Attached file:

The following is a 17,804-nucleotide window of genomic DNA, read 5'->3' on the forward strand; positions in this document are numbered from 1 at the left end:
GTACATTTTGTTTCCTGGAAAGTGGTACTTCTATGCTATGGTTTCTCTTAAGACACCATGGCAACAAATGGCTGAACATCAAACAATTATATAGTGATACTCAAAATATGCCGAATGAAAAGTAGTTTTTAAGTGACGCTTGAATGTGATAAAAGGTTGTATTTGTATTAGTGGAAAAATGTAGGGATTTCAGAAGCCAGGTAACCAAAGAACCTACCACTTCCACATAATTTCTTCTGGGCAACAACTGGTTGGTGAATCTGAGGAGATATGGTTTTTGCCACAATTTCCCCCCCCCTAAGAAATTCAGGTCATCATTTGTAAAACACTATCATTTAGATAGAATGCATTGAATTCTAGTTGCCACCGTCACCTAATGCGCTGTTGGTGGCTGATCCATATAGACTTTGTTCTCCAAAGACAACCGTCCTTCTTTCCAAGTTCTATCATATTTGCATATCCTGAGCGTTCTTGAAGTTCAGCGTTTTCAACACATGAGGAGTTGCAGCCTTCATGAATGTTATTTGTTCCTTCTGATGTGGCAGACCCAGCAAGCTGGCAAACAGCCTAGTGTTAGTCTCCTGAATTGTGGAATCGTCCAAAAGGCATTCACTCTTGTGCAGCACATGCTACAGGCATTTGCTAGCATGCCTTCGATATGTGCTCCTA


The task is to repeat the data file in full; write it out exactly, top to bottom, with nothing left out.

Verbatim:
The following is a 17,804-nucleotide window of genomic DNA, read 5'->3' on the forward strand; positions in this document are numbered from 1 at the left end:
GTACATTTTGTTTCCTGGAAAGTGGTACTTCTATGCTATGGTTTCTCTTAAGACACCATGGCAACAAATGGCTGAACATCAAACAATTATATAGTGATACTCAAAATATGCCGAATGAAAAGTAGTTTTTAAGTGACGCTTGAATGTGATAAAAGGTTGTATTTGTATTAGTGGAAAAATGTAGGGATTTCAGAAGCCAGGTAACCAAAGAACCTACCACTTCCACATAATTTCTTCTGGGCAACAACTGGTTGGTGAATCTGAGGAGATATGGTTTTTGCCACAATTTCCCCCCCCCTAAGAAATTCAGGTCATCATTTGTAAAACACTATCATTTAGATAGAATGCATTGAATTCTAGTTGCCACCGTCACCTAATGCGCTGTTGGTGGCTGATCCATATAGACTTTGTTCTCCAAAGACAACCGTCCTTCTTTCCAAGTTCTATCATATTTGCATATCCTGAGCGTTCTTGAAGTTCAGCGTTTTCAACACATGAGGAGTTGCAGCCTTCATGAATGTTATTTGTTCCTTCTGATGTGGCAGACCCAGCAAGCTGGCAAACAGCCTAGTGTTAGTCTCCTGAATTGTGGAATCGTCCAAAAGGCATTCACTCTTGTGCAGCACATGCTACAGGCATTTGCTAGCATGCCTTCGATATGTGCTCCTA